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Lateral view of a Female Hexagenia limbata (Ephemeridae) (Hex) Mayfly Dun from the Namekagon River in Wisconsin
Hex Mayflies
Hexagenia limbata

The famous nocturnal Hex hatch of the Midwest (and a few other lucky locations) stirs to the surface mythically large brown trout that only touch streamers for the rest of the year.

Ventral view of a Hydropsyche (Hydropsychidae) (Spotted Sedge) Caddisfly Larva from the Yakima River in Washington
With a bit of help from the microscope, this specimen keys clearly and unsurprisingly to Hydropsyche.
27" brown trout, my largest ever. It was the sub-dominant fish in its pool. After this, I hooked the bigger one, but I couldn't land it.
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Scuds

Scuds are not insects but small crustaceans, sometimes called freshwater shrimp, and in some streams they are a primary food source for trout. They grow quickly and can survive in a variety of habitats, but they are most prolific and important to trout in slow, weedy spring creeks. Unlike most aquatic insects, they never "hatch" into a dry form.


This common name refers to only one order. Click its scientific name to learn more.

Arthropod Order Amphipoda

These are pretty much always called Scuds.
Scuds can be an extremely important trout food source. They are often the most abundant aquatic macroinvertebrate in their habitat.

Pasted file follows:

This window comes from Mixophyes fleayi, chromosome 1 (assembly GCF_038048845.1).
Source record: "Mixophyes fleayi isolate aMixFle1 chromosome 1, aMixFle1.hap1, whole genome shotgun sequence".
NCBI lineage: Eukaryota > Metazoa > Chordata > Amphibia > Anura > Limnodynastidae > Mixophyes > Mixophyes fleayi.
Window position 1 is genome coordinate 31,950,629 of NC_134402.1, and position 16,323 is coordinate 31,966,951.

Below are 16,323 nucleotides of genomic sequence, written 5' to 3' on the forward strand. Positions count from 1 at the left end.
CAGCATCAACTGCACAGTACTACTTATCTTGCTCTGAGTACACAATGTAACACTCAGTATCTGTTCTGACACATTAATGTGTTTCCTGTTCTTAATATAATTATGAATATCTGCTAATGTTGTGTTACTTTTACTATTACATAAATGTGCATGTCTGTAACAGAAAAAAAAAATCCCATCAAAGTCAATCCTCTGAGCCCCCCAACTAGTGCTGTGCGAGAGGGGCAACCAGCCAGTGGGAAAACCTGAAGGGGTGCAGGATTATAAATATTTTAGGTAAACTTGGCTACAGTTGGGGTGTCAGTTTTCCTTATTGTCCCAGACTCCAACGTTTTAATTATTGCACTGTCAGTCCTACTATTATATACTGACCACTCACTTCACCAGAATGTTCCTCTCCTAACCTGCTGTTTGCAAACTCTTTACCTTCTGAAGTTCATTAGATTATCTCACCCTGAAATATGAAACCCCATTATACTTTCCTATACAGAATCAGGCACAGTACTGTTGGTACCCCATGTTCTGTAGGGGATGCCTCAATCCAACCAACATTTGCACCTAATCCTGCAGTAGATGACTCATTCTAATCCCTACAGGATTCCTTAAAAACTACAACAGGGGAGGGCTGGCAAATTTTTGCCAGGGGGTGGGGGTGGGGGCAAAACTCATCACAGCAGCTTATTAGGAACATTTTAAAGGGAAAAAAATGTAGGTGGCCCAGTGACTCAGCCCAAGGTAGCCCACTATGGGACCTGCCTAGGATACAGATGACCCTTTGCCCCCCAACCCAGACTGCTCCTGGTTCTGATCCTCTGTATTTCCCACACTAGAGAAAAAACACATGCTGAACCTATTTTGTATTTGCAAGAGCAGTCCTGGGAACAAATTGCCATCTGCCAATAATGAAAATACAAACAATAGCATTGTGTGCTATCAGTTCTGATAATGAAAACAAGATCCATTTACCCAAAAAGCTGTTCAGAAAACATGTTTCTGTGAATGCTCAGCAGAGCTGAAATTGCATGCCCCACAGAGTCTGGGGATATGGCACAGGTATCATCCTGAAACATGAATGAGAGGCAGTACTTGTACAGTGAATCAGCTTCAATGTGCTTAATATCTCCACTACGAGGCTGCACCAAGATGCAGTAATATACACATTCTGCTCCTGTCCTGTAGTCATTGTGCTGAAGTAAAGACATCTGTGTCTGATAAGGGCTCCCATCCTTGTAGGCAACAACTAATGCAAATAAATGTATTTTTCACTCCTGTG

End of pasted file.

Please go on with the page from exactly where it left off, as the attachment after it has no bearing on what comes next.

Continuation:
They are crustaceans so they don't go through the same life-cycle complications as aquatic insects. They start out as small scuds, grow to be big scuds, and die. The most significant family to anglers is Gammaridae with the species of the Gammarus genus heading up the list. The smaller Hyalella species of the Talitridae can also be important.

Though they all share the same silhouette, they can come in a surprising variety of sizes and colors. They run from size 8 to as small as you wish to imitate. The most common colors are olive or tan, though they can be found with yellow or gray base colors as well. Shading is often illusive to describe with highlights of pink, orange, green and even blue at times. It pays for anglers to notice both size and color differences in the waters they fish.
A freshwater amphipod (scud). Tiny crustacean common to many freshwater environments

Dorsal view of a Amphipoda (Scud) Arthropod Adult from Salmon Creek in New York

Scuds

Scientific Name
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